New Perspectives - May,
2002 Issue #93
F.L. Chamberlain School
F.L. Chamberlain School is a residential treatment school for adolescents
ages 11-18. They accept referrals for students with various special needs, learning disorders and or diagnoses and are approved as
a residential school for moderate to severely emotionally disturbed, often with overlapping with learning and communication disorders.
It is located on an 11-acre campus between Cape Cod and Boston. Students live in large houses, participate in daily recreational and
sports activities, and are assigned daily living tasks. Educational and social outings are scheduled regularly. The school offers
a highly structured program 24-hours a day, which is geared toward family reunification and transition to community-based living.
The academic program is designed to meet the specific academic needs of each student. A comprehensive curriculum enables students
to benefit from a wide variety of learning experiences in order to build classroom skills and foster social growth. Class sizes are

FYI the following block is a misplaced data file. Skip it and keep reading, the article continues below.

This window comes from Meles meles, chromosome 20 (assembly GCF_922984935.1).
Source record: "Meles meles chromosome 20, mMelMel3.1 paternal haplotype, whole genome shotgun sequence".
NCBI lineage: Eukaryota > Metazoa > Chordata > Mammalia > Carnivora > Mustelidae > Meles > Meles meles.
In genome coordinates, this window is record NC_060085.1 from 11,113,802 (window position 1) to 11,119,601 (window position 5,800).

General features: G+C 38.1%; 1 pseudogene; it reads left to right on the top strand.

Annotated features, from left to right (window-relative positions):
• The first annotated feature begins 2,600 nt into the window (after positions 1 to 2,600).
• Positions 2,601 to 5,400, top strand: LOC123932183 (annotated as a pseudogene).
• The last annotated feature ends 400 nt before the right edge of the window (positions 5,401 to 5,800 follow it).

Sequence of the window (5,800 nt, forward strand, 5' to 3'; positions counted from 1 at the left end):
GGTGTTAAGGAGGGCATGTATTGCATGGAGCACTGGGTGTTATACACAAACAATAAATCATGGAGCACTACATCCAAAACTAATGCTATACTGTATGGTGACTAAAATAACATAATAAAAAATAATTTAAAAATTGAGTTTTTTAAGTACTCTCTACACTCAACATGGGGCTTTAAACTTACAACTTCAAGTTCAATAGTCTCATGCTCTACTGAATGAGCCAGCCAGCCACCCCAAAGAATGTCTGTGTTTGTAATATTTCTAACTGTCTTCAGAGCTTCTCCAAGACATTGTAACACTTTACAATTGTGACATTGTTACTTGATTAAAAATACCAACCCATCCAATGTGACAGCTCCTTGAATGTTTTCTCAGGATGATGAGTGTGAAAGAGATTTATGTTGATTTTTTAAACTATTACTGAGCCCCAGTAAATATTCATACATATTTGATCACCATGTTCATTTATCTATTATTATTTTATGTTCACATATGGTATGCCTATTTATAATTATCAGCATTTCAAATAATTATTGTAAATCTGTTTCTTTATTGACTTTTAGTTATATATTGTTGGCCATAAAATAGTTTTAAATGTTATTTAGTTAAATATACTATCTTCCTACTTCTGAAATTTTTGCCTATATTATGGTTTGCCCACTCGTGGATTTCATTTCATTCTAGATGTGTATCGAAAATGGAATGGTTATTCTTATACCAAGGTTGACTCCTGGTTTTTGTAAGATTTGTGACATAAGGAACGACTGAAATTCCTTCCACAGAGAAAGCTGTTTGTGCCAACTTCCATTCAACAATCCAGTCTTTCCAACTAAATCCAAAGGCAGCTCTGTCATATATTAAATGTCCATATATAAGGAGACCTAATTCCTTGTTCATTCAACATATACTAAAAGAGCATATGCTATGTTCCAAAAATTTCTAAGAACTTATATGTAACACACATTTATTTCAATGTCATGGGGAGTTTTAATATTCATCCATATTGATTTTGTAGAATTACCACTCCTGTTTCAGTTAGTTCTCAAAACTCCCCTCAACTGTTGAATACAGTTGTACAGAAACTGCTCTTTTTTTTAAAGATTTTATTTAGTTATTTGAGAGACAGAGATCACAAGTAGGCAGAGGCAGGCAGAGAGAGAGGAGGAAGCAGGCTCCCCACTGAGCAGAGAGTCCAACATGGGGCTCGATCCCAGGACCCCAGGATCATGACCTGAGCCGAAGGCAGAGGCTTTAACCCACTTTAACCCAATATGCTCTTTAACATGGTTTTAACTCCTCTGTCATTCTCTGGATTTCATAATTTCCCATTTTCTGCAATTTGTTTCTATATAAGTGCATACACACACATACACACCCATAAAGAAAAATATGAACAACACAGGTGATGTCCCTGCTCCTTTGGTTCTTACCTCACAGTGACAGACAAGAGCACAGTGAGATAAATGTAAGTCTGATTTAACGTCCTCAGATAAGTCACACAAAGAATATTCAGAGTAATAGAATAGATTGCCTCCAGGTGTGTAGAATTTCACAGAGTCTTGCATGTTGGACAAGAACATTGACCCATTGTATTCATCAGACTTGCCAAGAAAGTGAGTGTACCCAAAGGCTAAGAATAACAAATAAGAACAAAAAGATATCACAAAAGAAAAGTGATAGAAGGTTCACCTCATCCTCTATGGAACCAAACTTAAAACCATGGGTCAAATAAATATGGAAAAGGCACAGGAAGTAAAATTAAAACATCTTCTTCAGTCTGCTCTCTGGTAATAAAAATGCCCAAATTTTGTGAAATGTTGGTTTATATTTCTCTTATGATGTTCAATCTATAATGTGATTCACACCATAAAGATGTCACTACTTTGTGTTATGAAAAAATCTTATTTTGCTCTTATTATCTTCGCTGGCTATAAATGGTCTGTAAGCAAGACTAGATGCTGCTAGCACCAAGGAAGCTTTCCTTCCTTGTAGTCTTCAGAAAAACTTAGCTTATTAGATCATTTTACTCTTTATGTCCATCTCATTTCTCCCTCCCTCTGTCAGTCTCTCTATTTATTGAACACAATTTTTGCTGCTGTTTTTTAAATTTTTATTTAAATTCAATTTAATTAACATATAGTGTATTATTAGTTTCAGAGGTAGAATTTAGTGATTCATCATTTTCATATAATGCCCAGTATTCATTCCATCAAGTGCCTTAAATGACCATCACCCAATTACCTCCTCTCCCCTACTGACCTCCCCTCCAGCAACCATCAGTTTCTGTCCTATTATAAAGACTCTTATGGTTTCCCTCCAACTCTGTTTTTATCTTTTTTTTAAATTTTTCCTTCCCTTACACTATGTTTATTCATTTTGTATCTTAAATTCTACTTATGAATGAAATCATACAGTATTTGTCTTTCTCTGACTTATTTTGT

small with a low staff to student ratio.
Chamberlain School therapists and social workers provide students with on-going weekly individual and group therapy. Family therapy
is also offered, and parents are considered an integral part of a student’s treatment team. All students participate in weekly Residential
Living Group to identify and express feelings and learn how to communicate. The Adolescent Issues Groups focus on topics such as improving
self-esteem and peer relations. A consulting psychiatrist is at the school weekly to meet with students and therapists for medication
monitoring and clinical consultation.
F.L. Chamberlain uses a behavior management system, including level systems and contracts to help students improve individual behavior
and develop social skills. Staff to student, as well as peer feedback, allows students to chart growth, earn rewards, learn from mistakes,
and find ways to take responsibility for their behavior in a “safe, accepting therapeutic environment.”